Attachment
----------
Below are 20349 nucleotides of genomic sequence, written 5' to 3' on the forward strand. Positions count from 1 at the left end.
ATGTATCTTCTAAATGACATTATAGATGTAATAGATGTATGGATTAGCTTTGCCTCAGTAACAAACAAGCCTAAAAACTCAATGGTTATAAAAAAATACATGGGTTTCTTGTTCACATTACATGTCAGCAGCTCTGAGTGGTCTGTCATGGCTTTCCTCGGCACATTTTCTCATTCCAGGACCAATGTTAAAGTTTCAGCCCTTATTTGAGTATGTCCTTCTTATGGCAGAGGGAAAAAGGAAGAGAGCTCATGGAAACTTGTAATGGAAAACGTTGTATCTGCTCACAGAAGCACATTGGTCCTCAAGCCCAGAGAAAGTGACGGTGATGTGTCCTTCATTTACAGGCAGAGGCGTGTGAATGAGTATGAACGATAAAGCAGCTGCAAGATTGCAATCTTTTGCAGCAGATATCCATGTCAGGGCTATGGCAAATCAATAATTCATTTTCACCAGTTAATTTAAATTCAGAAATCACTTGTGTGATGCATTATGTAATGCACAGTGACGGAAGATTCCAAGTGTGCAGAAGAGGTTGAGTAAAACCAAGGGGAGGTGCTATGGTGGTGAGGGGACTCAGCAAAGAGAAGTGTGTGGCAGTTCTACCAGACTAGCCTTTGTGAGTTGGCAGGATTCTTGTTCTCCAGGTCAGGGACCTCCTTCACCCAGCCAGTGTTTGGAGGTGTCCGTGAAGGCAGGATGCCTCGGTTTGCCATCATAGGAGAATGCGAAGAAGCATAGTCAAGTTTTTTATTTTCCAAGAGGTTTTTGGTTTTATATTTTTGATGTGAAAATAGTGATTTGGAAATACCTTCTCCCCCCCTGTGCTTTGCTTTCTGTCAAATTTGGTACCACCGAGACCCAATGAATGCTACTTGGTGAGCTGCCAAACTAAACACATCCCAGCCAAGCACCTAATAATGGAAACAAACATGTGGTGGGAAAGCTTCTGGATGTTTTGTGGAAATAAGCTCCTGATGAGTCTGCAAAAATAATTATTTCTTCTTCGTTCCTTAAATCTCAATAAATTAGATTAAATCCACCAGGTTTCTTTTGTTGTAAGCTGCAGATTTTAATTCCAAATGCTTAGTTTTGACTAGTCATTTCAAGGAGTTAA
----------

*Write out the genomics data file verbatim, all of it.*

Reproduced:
Below are 20349 nucleotides of genomic sequence, written 5' to 3' on the forward strand. Positions count from 1 at the left end.
ATGTATCTTCTAAATGACATTATAGATGTAATAGATGTATGGATTAGCTTTGCCTCAGTAACAAACAAGCCTAAAAACTCAATGGTTATAAAAAAATACATGGGTTTCTTGTTCACATTACATGTCAGCAGCTCTGAGTGGTCTGTCATGGCTTTCCTCGGCACATTTTCTCATTCCAGGACCAATGTTAAAGTTTCAGCCCTTATTTGAGTATGTCCTTCTTATGGCAGAGGGAAAAAGGAAGAGAGCTCATGGAAACTTGTAATGGAAAACGTTGTATCTGCTCACAGAAGCACATTGGTCCTCAAGCCCAGAGAAAGTGACGGTGATGTGTCCTTCATTTACAGGCAGAGGCGTGTGAATGAGTATGAACGATAAAGCAGCTGCAAGATTGCAATCTTTTGCAGCAGATATCCATGTCAGGGCTATGGCAAATCAATAATTCATTTTCACCAGTTAATTTAAATTCAGAAATCACTTGTGTGATGCATTATGTAATGCACAGTGACGGAAGATTCCAAGTGTGCAGAAGAGGTTGAGTAAAACCAAGGGGAGGTGCTATGGTGGTGAGGGGACTCAGCAAAGAGAAGTGTGTGGCAGTTCTACCAGACTAGCCTTTGTGAGTTGGCAGGATTCTTGTTCTCCAGGTCAGGGACCTCCTTCACCCAGCCAGTGTTTGGAGGTGTCCGTGAAGGCAGGATGCCTCGGTTTGCCATCATAGGAGAATGCGAAGAAGCATAGTCAAGTTTTTTATTTTCCAAGAGGTTTTTGGTTTTATATTTTTGATGTGAAAATAGTGATTTGGAAATACCTTCTCCCCCCCTGTGCTTTGCTTTCTGTCAAATTTGGTACCACCGAGACCCAATGAATGCTACTTGGTGAGCTGCCAAACTAAACACATCCCAGCCAAGCACCTAATAATGGAAACAAACATGTGGTGGGAAAGCTTCTGGATGTTTTGTGGAAATAAGCTCCTGATGAGTCTGCAAAAATAATTATTTCTTCTTCGTTCCTTAAATCTCAATAAATTAGATTAAATCCACCAGGTTTCTTTTGTTGTAAGCTGCAGATTTTAATTCCAAATGCTTAGTTTTGACTAGTCATTTCAAGGAGTTAA